Last month, a large California healthcare provider Prospect Medical Group was sued in a class-action lawsuit alleging it violated the federal Telephone Consumer Protection Act (the “TCPA” or the “Act”) by using automated equipment to call a patient on her cell phone about a past-due medical bill without her prior express consent.
Enacted in 1991, the TCPA, with few exceptions, makes it unlawful for any person or entity to use an automatic telephone dialing system or an artificial or prerecorded voice message to call a wireless number or other service for which the recipient is charged for the call. Though originally intended to address telephone calls and faxes, the Act applies to text messages as well.
Businesses that violate the TCPA are subject to actions by private parties for actual monetary loss for such a violation or statutory damages of $500 per call, whichever is greater. For willful or knowing violations of the Act, they may be liable for up to $1,500 per call. Violators may also be subject to enforcement actions by state attorneys general and the Federal Communications Commission (the “FCC”), the agency empowered to enforce the TCPA.
The lawsuit against Prospect Medical Group is emblematic of the alarming rise of class-action lawsuits based on the TCPA since 2010 and serves as a stark reminder of which calls fall within the healthcare exemption to the TCPA and which do not.
On July 10, 2015, the FCC issued a Declaratory Order responding to numerous petitions lodged by businesses and healthcare groups seeking clarification of the TCPA and the breadth of its application. Through the Declaratory Order, the FCC confirmed a healthcare exemption for autodialed calls to wireless numbers, but restricted the exemption’s scope to apply exclusively to those calls that have a “healthcare treatment purpose.” Such calls include “appointment and exam confirmations and reminders, wellness checkups, hospital pre-registration instructions, pre-operative instructions, lab results, post-discharge follow-up intended to prevent readmission, prescription notifications, and home healthcare instructions.” There are a number of additional requirements for each call to be exempt – which include the prescribed content and purpose of the calls – governed by HIPAA privacy rules, limits on amount of messages, and providing the recipient the option to opt-out of receiving further calls. The healthcare exemption applies to robocalls and text messages to wireless numbers only if they are not charged to the recipient, including not being counted against any plan limits that apply to the recipient.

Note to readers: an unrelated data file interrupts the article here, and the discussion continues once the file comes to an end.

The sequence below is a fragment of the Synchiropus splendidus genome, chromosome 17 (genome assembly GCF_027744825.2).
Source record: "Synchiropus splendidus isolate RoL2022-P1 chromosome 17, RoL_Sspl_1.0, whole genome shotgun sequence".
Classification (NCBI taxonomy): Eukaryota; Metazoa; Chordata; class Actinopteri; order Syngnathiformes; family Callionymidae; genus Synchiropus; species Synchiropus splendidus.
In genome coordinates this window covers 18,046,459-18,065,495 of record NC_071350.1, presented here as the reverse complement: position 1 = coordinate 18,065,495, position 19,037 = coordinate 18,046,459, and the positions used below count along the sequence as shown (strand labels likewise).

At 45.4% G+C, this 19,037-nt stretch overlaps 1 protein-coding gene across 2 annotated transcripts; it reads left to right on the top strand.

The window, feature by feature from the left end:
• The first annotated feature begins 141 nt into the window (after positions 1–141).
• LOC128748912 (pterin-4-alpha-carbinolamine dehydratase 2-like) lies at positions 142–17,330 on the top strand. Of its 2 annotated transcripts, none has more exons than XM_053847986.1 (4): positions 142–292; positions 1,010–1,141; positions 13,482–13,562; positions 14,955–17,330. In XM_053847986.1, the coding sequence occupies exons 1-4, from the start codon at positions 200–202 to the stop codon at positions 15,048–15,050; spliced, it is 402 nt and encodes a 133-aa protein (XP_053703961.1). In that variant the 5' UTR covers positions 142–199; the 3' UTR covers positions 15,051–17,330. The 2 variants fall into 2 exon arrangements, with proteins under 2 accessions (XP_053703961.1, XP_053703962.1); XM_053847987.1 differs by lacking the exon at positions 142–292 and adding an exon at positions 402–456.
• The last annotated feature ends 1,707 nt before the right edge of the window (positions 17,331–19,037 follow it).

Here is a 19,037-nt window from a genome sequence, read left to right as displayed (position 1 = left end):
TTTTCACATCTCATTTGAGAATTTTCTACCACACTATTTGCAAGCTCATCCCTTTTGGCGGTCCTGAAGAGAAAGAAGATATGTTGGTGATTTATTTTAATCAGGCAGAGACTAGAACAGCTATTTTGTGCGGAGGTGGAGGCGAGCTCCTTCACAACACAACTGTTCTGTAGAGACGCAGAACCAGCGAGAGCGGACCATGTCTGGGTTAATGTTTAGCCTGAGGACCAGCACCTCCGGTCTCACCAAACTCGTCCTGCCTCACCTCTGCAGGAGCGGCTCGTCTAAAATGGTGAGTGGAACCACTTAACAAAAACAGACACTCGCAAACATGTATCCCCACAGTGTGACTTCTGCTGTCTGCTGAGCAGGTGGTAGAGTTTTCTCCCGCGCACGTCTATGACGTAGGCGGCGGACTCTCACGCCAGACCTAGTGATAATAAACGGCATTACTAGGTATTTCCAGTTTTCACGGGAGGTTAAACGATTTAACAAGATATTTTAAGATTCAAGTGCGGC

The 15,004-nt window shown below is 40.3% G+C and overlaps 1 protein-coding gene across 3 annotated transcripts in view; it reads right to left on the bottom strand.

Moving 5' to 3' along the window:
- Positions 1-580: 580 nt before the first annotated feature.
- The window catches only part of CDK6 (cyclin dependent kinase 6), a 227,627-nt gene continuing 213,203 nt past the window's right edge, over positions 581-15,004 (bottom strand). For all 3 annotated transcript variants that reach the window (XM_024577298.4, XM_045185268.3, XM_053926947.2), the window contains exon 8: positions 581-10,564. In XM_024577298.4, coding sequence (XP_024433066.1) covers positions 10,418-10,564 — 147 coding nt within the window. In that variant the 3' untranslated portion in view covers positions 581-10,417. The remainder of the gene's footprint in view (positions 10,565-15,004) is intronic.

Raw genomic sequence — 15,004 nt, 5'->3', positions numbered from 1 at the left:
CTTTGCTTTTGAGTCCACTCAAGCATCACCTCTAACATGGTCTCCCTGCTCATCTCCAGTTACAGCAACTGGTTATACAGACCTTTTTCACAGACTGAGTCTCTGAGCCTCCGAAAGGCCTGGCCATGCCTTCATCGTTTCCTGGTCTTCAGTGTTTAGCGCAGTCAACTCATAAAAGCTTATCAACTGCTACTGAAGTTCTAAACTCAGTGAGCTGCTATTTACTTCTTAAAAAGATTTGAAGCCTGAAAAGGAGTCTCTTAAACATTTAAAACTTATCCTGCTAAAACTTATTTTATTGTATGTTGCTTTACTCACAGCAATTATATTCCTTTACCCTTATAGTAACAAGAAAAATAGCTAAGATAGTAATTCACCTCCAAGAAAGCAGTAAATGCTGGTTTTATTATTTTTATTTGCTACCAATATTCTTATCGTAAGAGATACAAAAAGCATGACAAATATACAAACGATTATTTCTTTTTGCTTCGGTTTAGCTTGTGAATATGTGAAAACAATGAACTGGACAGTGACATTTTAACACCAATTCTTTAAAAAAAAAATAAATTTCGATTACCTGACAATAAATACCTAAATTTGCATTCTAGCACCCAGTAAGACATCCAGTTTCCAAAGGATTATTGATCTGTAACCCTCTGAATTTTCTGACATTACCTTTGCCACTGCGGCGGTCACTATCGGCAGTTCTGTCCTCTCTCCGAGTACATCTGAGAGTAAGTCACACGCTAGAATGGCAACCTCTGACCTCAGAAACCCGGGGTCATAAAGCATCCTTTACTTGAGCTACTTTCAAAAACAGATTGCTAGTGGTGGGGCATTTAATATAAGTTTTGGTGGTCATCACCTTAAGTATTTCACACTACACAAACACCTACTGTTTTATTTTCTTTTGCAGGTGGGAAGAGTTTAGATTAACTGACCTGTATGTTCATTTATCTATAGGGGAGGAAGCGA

Calls from healthcare providers which do not fall outside the healthcare exemption are those that include billing, accounting, debt-collection or other financial content, or that include advertising or marketing content. In spite of requests for a broader exemption, the FCC determined that while “calls regarding billing and accounts may convey information, we cannot find that they warrant the same treatment as calls for healthcare treatment purposes. Timely delivery of these types of messages is not critical to a called party’s healthcare, and they therefore do not justify setting aside a consumer’s privacy interest in favor of an exemption for them.” These other calls can only be made under the TCPA if the patient provides prior express written consent.
Healthcare providers who contact patients via automated or prerecorded telephone calls or by text message would be wise to conform their current policies and procedures to the July 2015 Declaratory Order. As is evident by the Prospect Medical Group case, violations of the TCPA have become fertile ground for class-action lawsuits. Healthcare providers that ignore the requirements set forth in the Act as interpreted by the Declaratory Order do so at their own peril.